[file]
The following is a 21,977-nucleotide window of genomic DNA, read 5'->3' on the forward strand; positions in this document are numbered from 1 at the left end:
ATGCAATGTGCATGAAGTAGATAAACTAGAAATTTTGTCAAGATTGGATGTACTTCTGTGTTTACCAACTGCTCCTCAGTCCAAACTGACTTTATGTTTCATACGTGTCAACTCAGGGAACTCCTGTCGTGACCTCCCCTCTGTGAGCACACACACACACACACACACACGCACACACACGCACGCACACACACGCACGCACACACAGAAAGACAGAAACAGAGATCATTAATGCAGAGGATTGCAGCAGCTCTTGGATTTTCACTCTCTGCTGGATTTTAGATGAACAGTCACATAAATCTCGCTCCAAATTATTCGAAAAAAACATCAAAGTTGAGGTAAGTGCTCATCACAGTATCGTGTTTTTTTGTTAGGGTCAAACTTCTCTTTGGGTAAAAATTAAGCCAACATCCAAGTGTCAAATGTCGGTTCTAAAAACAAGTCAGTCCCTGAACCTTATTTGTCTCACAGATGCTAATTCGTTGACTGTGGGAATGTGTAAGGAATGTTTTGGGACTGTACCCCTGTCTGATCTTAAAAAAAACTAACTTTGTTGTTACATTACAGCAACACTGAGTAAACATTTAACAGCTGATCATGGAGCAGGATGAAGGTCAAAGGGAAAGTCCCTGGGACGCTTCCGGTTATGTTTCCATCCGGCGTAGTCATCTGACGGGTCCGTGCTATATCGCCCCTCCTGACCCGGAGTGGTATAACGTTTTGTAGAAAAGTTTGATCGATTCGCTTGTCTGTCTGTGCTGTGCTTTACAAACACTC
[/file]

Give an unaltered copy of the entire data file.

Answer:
The following is a 21,977-nucleotide window of genomic DNA, read 5'->3' on the forward strand; positions in this document are numbered from 1 at the left end:
ATGCAATGTGCATGAAGTAGATAAACTAGAAATTTTGTCAAGATTGGATGTACTTCTGTGTTTACCAACTGCTCCTCAGTCCAAACTGACTTTATGTTTCATACGTGTCAACTCAGGGAACTCCTGTCGTGACCTCCCCTCTGTGAGCACACACACACACACACACACACGCACACACACGCACGCACACACACGCACGCACACACAGAAAGACAGAAACAGAGATCATTAATGCAGAGGATTGCAGCAGCTCTTGGATTTTCACTCTCTGCTGGATTTTAGATGAACAGTCACATAAATCTCGCTCCAAATTATTCGAAAAAAACATCAAAGTTGAGGTAAGTGCTCATCACAGTATCGTGTTTTTTTGTTAGGGTCAAACTTCTCTTTGGGTAAAAATTAAGCCAACATCCAAGTGTCAAATGTCGGTTCTAAAAACAAGTCAGTCCCTGAACCTTATTTGTCTCACAGATGCTAATTCGTTGACTGTGGGAATGTGTAAGGAATGTTTTGGGACTGTACCCCTGTCTGATCTTAAAAAAAACTAACTTTGTTGTTACATTACAGCAACACTGAGTAAACATTTAACAGCTGATCATGGAGCAGGATGAAGGTCAAAGGGAAAGTCCCTGGGACGCTTCCGGTTATGTTTCCATCCGGCGTAGTCATCTGACGGGTCCGTGCTATATCGCCCCTCCTGACCCGGAGTGGTATAACGTTTTGTAGAAAAGTTTGATCGATTCGCTTGTCTGTCTGTGCTGTGCTTTACAAACACTC